Goodbudget is another excellent free app that want to budget based on cash caps. You can separate spending into “envelops” and track how much you’ve spent against what you previously allocated for yourself. GoodBudget even takes into account those people who receive an irregular source of income. Freelancer and service industry folks – rejoice!

PocketGuard

PocketGuard is a free app that is available on both iPhone and Android markets. There is even an Apple Watch component available! PocketGuard is a simple app that connects to your bank accounts so you have access to your current transactions. The app lets you know how much money you have in your “pocket” now, what your cash flow looks like, and even analyzes spending so you know what to plan for.

HomeBudget

HomeBudget is a paid app that allows you to sync a budget up between devices. Each device needs to purchase the app, but it allows a hands on approach across multiple devices. The comprehensive platform give multiple people access to the family or home budget so you can all be on the same page. Pretty nifty, huh?

Wally

Wally’s a free app that at it’s core is an expense tracker. It allows you to manually enter expenses or take a picture of your receipt. The app will adapt to your spending habits and goals to help you achieve whatever you set out. If you want to pay down debt or save more money, Wally has your back.

How To: Setting Financial Goals

In order to attain a desired financial security and status, there is a great deal of planning that goes into it. This is where detailed financial goals come in. Goals allow you to set realistic end points and then develop an action plan to achieve them. Before you go setting goals there are a few things you need to consider. The steps below take you through the steps of how to create realistic financial goals that you can achieve both now and in the future.

Set Guidelines

Guidelines are the first step of setting your financial goals. Guidelines will keep you accountable, but also keep you from putting things out of your reach. There are a few parameters you will want to keep in mind.

First, be specific. Vague goals only muddle the process and will distract you.

Then, you will need to make sure the goals you set are measurable. If there is nothing to gauge your success of off, how will you know when you’ve gotten there?

Be honest with yourself. Set goals that are attainable. Lofty goals are great, but a lofty goal should still be possible with enough tenacity and planning.

Finally, have time constraints. If you do not set a deadline, nothing will get done. It’s in our nature to work harder for goals that have a reasonable, concrete deadline.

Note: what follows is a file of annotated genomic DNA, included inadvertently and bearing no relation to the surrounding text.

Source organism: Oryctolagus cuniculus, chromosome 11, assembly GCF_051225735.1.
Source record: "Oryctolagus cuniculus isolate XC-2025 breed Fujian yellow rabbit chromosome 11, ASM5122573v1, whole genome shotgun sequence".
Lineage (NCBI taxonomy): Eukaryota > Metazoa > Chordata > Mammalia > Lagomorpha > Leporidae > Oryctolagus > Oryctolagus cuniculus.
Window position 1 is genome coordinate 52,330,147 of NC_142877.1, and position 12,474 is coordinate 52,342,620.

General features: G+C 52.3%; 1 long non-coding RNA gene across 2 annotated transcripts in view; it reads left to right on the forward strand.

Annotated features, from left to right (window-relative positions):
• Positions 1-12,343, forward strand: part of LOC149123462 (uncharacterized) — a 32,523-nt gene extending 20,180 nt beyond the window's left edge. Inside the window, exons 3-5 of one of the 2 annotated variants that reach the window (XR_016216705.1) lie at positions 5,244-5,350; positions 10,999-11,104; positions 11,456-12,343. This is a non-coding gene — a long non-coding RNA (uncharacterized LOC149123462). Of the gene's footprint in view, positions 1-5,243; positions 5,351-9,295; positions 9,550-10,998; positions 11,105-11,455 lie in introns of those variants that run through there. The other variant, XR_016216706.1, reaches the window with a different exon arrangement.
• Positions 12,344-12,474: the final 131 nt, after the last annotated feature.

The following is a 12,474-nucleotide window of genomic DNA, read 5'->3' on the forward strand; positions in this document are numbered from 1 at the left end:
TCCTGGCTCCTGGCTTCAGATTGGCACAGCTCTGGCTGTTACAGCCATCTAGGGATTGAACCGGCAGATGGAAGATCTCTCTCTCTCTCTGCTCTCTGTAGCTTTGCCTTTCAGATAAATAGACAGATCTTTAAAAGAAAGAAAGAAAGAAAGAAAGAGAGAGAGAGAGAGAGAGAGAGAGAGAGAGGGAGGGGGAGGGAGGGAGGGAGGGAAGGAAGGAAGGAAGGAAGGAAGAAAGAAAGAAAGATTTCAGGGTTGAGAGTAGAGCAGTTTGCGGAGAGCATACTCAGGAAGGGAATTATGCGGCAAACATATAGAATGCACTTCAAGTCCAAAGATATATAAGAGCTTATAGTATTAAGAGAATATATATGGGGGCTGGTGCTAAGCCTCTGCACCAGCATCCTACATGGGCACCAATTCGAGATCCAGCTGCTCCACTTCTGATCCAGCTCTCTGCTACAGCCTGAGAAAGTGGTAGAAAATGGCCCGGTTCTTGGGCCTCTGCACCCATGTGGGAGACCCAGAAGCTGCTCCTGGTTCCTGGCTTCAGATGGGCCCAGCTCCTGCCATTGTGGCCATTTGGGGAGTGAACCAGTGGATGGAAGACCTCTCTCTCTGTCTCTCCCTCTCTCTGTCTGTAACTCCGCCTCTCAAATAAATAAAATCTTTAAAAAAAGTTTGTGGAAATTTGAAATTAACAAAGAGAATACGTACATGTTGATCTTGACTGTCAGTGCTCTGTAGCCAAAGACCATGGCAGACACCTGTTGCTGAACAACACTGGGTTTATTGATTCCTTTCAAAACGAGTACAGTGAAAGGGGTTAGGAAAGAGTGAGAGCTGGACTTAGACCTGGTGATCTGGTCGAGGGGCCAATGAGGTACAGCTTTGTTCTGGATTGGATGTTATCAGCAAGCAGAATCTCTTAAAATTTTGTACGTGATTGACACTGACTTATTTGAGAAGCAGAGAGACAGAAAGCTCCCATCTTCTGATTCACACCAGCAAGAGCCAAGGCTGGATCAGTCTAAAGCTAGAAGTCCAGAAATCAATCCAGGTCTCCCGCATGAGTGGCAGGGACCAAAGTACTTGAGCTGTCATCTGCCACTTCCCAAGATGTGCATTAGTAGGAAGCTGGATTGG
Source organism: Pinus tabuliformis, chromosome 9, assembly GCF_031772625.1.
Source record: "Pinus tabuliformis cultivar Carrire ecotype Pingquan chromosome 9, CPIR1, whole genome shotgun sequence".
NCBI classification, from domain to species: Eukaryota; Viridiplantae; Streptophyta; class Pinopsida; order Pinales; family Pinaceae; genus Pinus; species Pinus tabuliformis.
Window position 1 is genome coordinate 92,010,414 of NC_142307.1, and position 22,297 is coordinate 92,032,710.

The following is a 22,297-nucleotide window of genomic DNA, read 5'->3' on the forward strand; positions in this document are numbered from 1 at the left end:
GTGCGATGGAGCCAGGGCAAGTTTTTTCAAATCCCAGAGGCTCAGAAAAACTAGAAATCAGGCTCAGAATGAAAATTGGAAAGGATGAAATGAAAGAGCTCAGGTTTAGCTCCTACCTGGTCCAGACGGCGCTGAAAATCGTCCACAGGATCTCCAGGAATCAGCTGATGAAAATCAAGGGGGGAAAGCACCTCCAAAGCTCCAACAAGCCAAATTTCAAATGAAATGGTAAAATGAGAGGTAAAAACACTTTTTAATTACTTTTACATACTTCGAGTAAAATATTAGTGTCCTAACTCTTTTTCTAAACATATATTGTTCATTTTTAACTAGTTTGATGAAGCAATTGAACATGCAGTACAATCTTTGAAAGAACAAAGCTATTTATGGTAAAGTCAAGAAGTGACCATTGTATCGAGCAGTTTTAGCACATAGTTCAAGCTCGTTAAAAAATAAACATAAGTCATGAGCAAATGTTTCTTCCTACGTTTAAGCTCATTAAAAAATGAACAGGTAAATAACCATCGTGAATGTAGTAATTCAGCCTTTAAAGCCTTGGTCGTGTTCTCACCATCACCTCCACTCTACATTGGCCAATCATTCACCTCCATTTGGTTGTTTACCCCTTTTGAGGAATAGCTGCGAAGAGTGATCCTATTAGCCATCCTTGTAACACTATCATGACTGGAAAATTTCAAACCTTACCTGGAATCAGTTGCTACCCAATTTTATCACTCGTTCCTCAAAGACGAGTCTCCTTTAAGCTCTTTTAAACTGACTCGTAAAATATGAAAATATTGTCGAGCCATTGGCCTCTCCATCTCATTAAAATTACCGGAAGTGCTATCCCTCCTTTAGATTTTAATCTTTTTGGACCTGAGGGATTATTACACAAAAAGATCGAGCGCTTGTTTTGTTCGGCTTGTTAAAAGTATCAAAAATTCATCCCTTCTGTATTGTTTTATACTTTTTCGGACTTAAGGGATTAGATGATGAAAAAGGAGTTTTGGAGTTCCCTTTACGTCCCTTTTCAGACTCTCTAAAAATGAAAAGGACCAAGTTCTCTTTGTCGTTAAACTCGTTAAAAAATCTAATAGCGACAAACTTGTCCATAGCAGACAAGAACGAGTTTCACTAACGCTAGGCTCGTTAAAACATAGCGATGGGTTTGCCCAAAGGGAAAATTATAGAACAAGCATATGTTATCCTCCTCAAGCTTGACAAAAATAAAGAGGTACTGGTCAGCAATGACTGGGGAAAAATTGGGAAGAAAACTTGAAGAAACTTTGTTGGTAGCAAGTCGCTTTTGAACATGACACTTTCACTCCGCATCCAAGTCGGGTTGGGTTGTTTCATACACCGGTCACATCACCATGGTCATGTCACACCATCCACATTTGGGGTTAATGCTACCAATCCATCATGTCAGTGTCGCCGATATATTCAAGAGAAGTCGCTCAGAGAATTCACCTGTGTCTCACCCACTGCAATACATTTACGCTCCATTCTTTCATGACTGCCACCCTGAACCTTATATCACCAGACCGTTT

Identify Financial Goals

Now that you have guidelines in place, it’s time to think about what your goals actually are. What do you want to achieve? When identifying goals, ask yourself the tough questions about your finance to see where improvements can be made.

Here’s a few things to get your wheels turning:

How much would you need to save to stop working?
Are you happy with your spending habits or could you make a change?
Do you want to retire early? If so, what will you be comfortable living off of per year?

Once you have given your financial situation proper attention, it’s time to come up with goals. Your goals should range from short term to long term. Some goals should piggyback off each other. They will make a road map on your way one ultimate financial philosophy. For most people, this means financial independance.

Long Term vs. Short Term

Once you have a list of defined goals, you’ll need to label them long term goals or short term goals. Short term goals should be things you can achieve in a year. They will often be the stepping stones for long term goals. You will never be able to declare you’re debt free without paying off things like credit card debt.

Prioritize

Now that you have made a distinction between the goals that are more urgent than the others, we need to take it a step farther. Prioritize the short term goals in order of the most urgent and possibly damaging. If you have many credit cards that are maxed out, they are a financial burden and also detrimental to your credit score. Something of this nature will certainly be put at the top of the list.

Similarly, you will want to prioritize long term goals. If you have a goal that is going to take more aggressive measure of saving or investing to achieve, then this will be your top priority. Labeling each goals in an order of importance, will provide you will clarity and direction to achieve your goals.

Periodically Evaluate

Goals are set with the purpose of signaling when your hard work has paid off. Periodically check in on the progress you are making on your goals. If you are ahead of where you thought you would be – great! If you are behind, you now have the chance to work harder or reevaluate your situation. No matter what, it’s imperative to know where you are and how far you have to go.